On Monday (May 20th 2013) I attended an inaugural HR Conference at The London School of Economics. The first speaker was Professor David Guest from Kings College, London. Professor Guest opened his talk with research on how unpopular HR is and how weak the business impact of HR is. During Q&A, none of the 120+ HR professionals challenged his assertions. They just focused on what was needed to change the situation.
To give a flavour of what Prof Guest said:
- In a recent survey of the least most popular careers among UK Teenagers (n=11,000), “Working in Personnel” was in the bottom 9 alongside being a Glazier, Factory worker, Audiologist, Call-centre Worker, Miner, Speech therapist, Surveyor, or Welder. (It was 6th in this list, but I’m not sure if the order meant anything)
- The HR Function has been “Derided by Academics”, e.g. Hammonds (2005) “Why we hate HR”; Stewart (1986) “People need people – but do they need personnel? It’s time for human resource departments to put up or shut up” (Fortune).
- The Image Among Top Management in “Voices from the Boardroom” research (Guest and King, 2004) highlighted a range of strongly worded feelings, e.g. “In our organization we have an HR function which is steeped in process mindset to do with grading, competency frameworks, appraisal systems which have the design of a push me-pull you type animal which doesn’t achieve anything. Glorious in their construct but bloody useless in their implementation” (Operational director)
Professor Guest’s conclusions from the body of research were:
- Attempts to enhance the power and influence of the HR function have generally not been successful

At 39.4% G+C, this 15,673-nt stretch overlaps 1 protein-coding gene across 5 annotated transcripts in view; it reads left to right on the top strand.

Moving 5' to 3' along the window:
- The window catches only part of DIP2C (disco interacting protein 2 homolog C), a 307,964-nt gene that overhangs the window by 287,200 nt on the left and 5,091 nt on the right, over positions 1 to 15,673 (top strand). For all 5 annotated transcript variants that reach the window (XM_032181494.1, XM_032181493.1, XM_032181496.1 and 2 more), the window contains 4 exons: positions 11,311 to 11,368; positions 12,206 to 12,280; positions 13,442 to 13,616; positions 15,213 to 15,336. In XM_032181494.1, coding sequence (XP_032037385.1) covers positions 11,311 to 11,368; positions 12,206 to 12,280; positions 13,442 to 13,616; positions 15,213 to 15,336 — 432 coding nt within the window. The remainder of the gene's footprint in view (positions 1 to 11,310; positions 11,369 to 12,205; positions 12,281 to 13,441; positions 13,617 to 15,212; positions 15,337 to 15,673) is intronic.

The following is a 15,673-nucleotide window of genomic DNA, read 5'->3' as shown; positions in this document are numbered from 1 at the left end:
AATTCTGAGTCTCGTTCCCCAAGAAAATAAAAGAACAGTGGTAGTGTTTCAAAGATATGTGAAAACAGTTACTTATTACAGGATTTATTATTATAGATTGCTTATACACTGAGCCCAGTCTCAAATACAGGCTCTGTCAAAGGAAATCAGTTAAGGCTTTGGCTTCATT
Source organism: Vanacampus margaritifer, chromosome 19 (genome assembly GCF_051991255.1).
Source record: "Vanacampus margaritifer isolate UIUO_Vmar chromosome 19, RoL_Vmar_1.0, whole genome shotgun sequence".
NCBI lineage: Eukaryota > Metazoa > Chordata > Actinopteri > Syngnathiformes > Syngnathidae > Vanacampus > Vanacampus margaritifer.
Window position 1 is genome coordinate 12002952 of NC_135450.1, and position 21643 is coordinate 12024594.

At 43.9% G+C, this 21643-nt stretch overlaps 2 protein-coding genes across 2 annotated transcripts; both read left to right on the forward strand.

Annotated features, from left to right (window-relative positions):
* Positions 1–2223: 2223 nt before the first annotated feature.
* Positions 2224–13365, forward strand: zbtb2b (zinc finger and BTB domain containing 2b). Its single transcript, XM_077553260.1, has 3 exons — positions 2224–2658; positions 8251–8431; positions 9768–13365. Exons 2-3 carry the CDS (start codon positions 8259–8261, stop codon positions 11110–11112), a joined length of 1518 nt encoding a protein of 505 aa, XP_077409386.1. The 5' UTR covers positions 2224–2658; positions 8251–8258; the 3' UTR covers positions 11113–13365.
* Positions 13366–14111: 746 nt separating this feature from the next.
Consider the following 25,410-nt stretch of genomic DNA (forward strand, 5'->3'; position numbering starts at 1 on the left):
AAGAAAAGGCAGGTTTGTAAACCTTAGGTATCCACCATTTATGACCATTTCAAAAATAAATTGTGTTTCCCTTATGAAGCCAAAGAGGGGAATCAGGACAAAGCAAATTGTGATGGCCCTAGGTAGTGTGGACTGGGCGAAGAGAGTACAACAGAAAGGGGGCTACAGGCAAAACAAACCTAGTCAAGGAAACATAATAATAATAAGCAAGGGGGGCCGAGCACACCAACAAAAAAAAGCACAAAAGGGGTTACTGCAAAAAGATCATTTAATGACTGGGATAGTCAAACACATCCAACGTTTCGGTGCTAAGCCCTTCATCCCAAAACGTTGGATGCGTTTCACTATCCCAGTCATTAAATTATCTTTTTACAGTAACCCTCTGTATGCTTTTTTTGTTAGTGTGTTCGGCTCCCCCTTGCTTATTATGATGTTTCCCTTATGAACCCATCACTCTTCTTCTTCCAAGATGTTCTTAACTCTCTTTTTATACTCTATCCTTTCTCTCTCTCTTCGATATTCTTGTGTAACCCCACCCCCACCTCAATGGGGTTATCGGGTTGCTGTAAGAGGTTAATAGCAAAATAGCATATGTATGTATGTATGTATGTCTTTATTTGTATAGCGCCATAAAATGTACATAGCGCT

- HR managers are too often reactive and reluctant to take initiatives. Any progress in HPWS in the UK cannot be attributed to the HR function.
- There is consistent evidence to show that HR managers usually lack the power and influence to introduce and implement policies in the face of opposition or apathy
- Despite problems with the HR function and its image, we know there are first class HR managers.
Fortunately, Professor Guest had 6 practical policy implications as highlighted directly from his slide below.
The last point relates to the need to have CEO and Organisational buy-in to the HR agenda and that HR professionals, to have a chance, need support. The first point is a double edged endorsement/warning of the Ulrich model. (A great deal of discussion and evidence was provided as to the prevalence of the Ulrich model).
What stands out from my perspective are in the 2nd and 3rd bullets: “Learn to love data”, “Compete on quality of hard information” and “promote evidenced based HRM”.
These views were built on by the CEO of the CIPD, Peter Cheese. Peter laid out the growing complexities that HR is faced with: the impact of demographics; globalisation; the impact of the recession; dealing with Generation Y… he talked through many drivers.
What is interesting is Peter’s conclusions (and that of the CIPD) are pretty consistent with Guest’s. Peter laid out the 8 HR professional areas (see below) and the need to “Lead through Insight” and “Thinking strategically and working collaboratively with the business”.